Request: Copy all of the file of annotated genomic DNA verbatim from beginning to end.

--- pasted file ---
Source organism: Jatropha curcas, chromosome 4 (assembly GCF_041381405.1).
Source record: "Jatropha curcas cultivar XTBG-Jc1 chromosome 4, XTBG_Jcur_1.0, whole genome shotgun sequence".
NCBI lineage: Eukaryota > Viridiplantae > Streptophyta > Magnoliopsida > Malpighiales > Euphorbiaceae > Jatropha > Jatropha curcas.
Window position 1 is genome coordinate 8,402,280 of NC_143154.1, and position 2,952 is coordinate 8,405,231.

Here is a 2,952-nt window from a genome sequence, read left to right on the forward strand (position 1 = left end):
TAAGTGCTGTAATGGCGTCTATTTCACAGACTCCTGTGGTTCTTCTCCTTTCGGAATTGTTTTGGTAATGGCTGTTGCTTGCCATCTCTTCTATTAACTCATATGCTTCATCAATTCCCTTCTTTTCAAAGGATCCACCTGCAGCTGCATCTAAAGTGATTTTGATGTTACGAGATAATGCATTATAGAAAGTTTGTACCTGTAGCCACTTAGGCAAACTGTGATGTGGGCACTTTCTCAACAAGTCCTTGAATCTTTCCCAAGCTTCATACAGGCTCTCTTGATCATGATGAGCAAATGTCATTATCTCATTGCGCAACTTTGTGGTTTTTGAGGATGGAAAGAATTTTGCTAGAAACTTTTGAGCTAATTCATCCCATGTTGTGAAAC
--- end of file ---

Source organism: Jatropha curcas, chromosome 4 (assembly GCF_041381405.1).
Source record: "Jatropha curcas cultivar XTBG-Jc1 chromosome 4, XTBG_Jcur_1.0, whole genome shotgun sequence".
NCBI lineage: Eukaryota > Viridiplantae > Streptophyta > Magnoliopsida > Malpighiales > Euphorbiaceae > Jatropha > Jatropha curcas.
Window position 1 is genome coordinate 8,402,280 of NC_143154.1, and position 2,952 is coordinate 8,405,231.

Here is a 2,952-nt window from a genome sequence, read left to right on the forward strand (position 1 = left end):
TAAGTGCTGTAATGGCGTCTATTTCACAGACTCCTGTGGTTCTTCTCCTTTCGGAATTGTTTTGGTAATGGCTGTTGCTTGCCATCTCTTCTATTAACTCATATGCTTCATCAATTCCCTTCTTTTCAAAGGATCCACCTGCAGCTGCATCTAAAGTGATTTTGATGTTACGAGATAATGCATTATAGAAAGTTTGTACCTGTAGCCACTTAGGCAAACTGTGATGTGGGCACTTTCTCAACAAGTCCTTGAATCTTTCCCAAGCTTCATACAGGCTCTCTTGATCATGATGAGCAAATGTCATTATCTCATTGCGCAACTTTGTGGTTTTTGAGGATGGAAAGAATTTTGCTAGAAACTTTTGAGCTAATTCATCCCATGTTGTGAAAC